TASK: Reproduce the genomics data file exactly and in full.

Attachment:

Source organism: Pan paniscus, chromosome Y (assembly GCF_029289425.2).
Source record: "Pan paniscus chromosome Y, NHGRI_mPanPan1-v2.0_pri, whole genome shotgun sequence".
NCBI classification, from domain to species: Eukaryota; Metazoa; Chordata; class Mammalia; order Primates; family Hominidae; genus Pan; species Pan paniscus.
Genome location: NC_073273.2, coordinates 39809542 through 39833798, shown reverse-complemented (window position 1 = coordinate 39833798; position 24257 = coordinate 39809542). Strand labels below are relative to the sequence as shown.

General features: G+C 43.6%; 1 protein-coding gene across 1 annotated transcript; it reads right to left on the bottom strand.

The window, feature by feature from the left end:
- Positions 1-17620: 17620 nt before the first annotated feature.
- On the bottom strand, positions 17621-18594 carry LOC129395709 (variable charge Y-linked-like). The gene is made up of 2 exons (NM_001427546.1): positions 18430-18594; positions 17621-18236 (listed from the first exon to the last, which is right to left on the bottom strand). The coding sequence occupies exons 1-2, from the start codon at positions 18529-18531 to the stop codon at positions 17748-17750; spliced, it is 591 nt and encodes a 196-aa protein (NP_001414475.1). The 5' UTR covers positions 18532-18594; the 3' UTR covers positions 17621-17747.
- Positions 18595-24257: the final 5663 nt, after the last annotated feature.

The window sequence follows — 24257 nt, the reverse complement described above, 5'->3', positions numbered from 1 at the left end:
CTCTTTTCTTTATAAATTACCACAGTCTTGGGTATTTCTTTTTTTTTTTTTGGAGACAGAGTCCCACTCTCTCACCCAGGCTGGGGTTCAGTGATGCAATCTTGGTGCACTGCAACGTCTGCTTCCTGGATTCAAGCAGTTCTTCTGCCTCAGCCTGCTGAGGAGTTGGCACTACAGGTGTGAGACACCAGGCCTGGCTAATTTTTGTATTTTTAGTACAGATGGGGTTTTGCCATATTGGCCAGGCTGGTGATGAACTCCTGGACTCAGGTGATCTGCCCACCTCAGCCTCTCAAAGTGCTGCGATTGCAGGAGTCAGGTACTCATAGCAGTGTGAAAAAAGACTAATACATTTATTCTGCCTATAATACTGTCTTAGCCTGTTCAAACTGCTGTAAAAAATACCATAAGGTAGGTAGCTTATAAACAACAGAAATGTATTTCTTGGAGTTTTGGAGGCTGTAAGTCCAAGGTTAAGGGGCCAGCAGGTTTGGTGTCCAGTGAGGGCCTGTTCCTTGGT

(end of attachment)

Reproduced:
Source organism: Pan paniscus, chromosome Y (assembly GCF_029289425.2).
Source record: "Pan paniscus chromosome Y, NHGRI_mPanPan1-v2.0_pri, whole genome shotgun sequence".
NCBI classification, from domain to species: Eukaryota; Metazoa; Chordata; class Mammalia; order Primates; family Hominidae; genus Pan; species Pan paniscus.
Genome location: NC_073273.2, coordinates 39809542 through 39833798, shown reverse-complemented (window position 1 = coordinate 39833798; position 24257 = coordinate 39809542). Strand labels below are relative to the sequence as shown.

General features: G+C 43.6%; 1 protein-coding gene across 1 annotated transcript; it reads right to left on the bottom strand.

The window, feature by feature from the left end:
- Positions 1-17620: 17620 nt before the first annotated feature.
- On the bottom strand, positions 17621-18594 carry LOC129395709 (variable charge Y-linked-like). The gene is made up of 2 exons (NM_001427546.1): positions 18430-18594; positions 17621-18236 (listed from the first exon to the last, which is right to left on the bottom strand). The coding sequence occupies exons 1-2, from the start codon at positions 18529-18531 to the stop codon at positions 17748-17750; spliced, it is 591 nt and encodes a 196-aa protein (NP_001414475.1). The 5' UTR covers positions 18532-18594; the 3' UTR covers positions 17621-17747.
- Positions 18595-24257: the final 5663 nt, after the last annotated feature.

The window sequence follows — 24257 nt, the reverse complement described above, 5'->3', positions numbered from 1 at the left end:
CTCTTTTCTTTATAAATTACCACAGTCTTGGGTATTTCTTTTTTTTTTTTTGGAGACAGAGTCCCACTCTCTCACCCAGGCTGGGGTTCAGTGATGCAATCTTGGTGCACTGCAACGTCTGCTTCCTGGATTCAAGCAGTTCTTCTGCCTCAGCCTGCTGAGGAGTTGGCACTACAGGTGTGAGACACCAGGCCTGGCTAATTTTTGTATTTTTAGTACAGATGGGGTTTTGCCATATTGGCCAGGCTGGTGATGAACTCCTGGACTCAGGTGATCTGCCCACCTCAGCCTCTCAAAGTGCTGCGATTGCAGGAGTCAGGTACTCATAGCAGTGTGAAAAAAGACTAATACATTTATTCTGCCTATAATACTGTCTTAGCCTGTTCAAACTGCTGTAAAAAATACCATAAGGTAGGTAGCTTATAAACAACAGAAATGTATTTCTTGGAGTTTTGGAGGCTGTAAGTCCAAGGTTAAGGGGCCAGCAGGTTTGGTGTCCAGTGAGGGCCTGTTCCTTGGT